Rediscovering the Classics: Welcoming Back Overproof Cognac

Cognac was once the workhorse spirit reached for more often than any other spirit. By the late 1800s with the phylloxera epidemic threatening to devastate the entire European grape industry, cognacs were still flowing into all sorts of concoctions in America. And with good reason--cognac is tasty. But as the blight continued, something had to change. For the wine industry that meant grafting American root stock onto European vines to curb the pests' steady appetite. The cognac industry made changes as well. For instance, the folle blanche grape, long the mainstay of cognac distillers, was passed over in favor of the more resilient ugni blanc grape. Even considering the changes and innovations cognac houses made, cognac's reign in the world of cocktails persevered. Even as many spirits fell out of popularity during Prohibition, cognac maintained a steady role as such classics as the Sidecar, French 75 both gained their popularity during those dark days. And if the resilience of the Stinger, which made it through unscathed, attests to anything, it is that cognac still carried weight in bartenders' hands.

When Americans emerged from the bleak days of the failed Noble Experiment, cognac, like many spirits, was forced to change again. New drinkers emerged, but their thirst was not for the more rough and tumble spirits that flowed during the golden era of cocktail. Their palates, fueled by years of sweeter drinks that required cream and other heavy-handed mixers to overpower the under-quality spirits, craved more mellow flavors, sometimes even invisible spirits. Thus, Canadian whiskey, bourbon, and vodka grew in popularity. With innovations in the areas of distillation, barrel-aging and blending, cognac producers were able to keep their spirit on pace with demand. Regardless of whether the industry changed to adapt to the market or whether it was just a happy accident, the resulting cognacs were smooth, drinkable and utterly complex. These changes would help define the cognac market for years.

No matter how revelatory a fine cognac's qualities may be in a snifter, the master blender's artistry can easily be lost in a mixed drink. While the hints of oak and vanilla can create a wonderful foundation, the other flavors in a cocktail often take center stage instead interacting with and enhancing the base spirit. While historically cognac has been used in conjunction with other stronger flavors--such as in the vieux carre where the rye is tempered by the milder cognac--cognac was never simply a pushover spirit. Like the whiskeys and rums of the early twentieth century, early cognacs were built for more, whether by choice or accident. And while this may have turned off certain tastes, those cognacs were able to carry a cocktail and not be pushed around. And even before the age of cocktails, brandies held up the punches of the world.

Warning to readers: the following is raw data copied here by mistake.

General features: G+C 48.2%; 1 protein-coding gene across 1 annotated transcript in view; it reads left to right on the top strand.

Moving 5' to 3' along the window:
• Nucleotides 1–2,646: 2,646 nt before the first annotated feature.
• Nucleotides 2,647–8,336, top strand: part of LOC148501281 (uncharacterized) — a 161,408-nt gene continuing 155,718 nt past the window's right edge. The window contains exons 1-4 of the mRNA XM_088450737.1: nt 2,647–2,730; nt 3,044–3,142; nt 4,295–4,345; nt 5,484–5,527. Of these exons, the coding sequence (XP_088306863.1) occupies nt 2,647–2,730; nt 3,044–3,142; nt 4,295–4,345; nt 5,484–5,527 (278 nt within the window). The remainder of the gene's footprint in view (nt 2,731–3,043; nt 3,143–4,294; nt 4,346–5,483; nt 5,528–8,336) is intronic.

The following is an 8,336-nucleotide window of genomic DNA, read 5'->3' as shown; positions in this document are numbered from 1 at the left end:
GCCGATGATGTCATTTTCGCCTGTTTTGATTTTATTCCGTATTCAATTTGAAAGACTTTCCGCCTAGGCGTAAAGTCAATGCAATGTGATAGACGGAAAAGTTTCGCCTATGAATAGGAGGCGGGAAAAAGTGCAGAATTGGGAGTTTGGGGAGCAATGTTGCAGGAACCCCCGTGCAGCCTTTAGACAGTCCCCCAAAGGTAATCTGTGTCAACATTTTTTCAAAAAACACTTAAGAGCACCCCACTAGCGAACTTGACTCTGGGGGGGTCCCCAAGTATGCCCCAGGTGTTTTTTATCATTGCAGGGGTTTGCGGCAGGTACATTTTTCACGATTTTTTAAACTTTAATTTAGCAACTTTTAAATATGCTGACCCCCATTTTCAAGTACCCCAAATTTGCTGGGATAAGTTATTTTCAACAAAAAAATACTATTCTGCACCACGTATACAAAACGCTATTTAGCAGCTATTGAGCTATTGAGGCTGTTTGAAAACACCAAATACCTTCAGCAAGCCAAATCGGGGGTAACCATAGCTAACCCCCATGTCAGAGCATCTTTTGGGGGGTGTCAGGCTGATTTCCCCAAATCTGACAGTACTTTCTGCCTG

With the popularity of truly classic cocktails rising, the booze market has been steadily introducing products to allow those historic drinks to be re-created. And while those early spirits were rougher for many reasons, not all of them on purpose, they also were sold at higher proofs. This allowed the spirit to shine when mixed, and perhaps required that they be mixed. But as new products meant to replicate obscure ingredients emerge, we have also seen the the re-introduction of higher proof spirits with bolder flavors. Quality overproof cognacs give us a glimpse into what those classic cocktails may have tasted like and it becomes quite apparent why cognac was reached for so often.

Champagne Julep
Juleps were one of the first mixed drinks consumed widely across the United States. A simple mixture of spirit, mint, sugar and ice--nothing is more refreshing, especially in the heat of summer. Today, the julep has become linked to the Kentucky Derby, and it has become famous for its reliance on bourbon. This was not always the case. In the days before whiskey found a steady audience, a julep meant cognac. And just as an overproof bourbon works best in a julep--primarily because it won't be as affected by prolonged dilution--an overproof cognac also is a clear choice. Adding champagne to this already decadent beverage is quite extravagant, and incredibly delightful. Dangerous, yes, but delightful nonetheless.

Champagne Julep (adapted from Paul Clarke's recipe at cocktailchronicles.com) 

2 ounce cognac
7 mint leaves
2 teaspoons simple syrup
1 ounces champagne

Muddle lightly mint leaves in syrup. Retain one for garnish. Add cognac and then crushed ice. Top with champagne. Garnish with mint sprig.

Notes on Ingredients: I used Pierre Ferrand 1840 cognac, Chateau St. Michelle sparkling wine, and a 1:1 simple syrup. 

Prescription Sazerac
The original Sazerac was so named because of the cognac used to make it: Sazerac-du-Forge et fils. I have tried many Sazeracs with cognac and they are quite lovely. But with an overproof cognac, they are a revelation. Still, though it is not a true historical representation, using a mixture of cognac and rye creates a marvelous drink that has been a mainstay of my cocktail rotation. Much as the way that the cognac and rye play off each other in a Vieux Carre, the same is true in other incarnations. The rye dries out the more sweet cognac. The cognac balances the spicy rye. If you are using both an overproof rye and an overproof cognac, beware--this drink is hefty. But if your palate can handle the heat, it is worth it. Of course, give it a couple extra turns with the ice to make it balanced. Just because a recipe calls for an overproof spirit does not mean overall balance should be sacrificed. These overproof spirits are intended to be diluted in mixed drinks. The wonder comes from the way that they can retain their flavor in the face of other ingredients as well as the weight of water.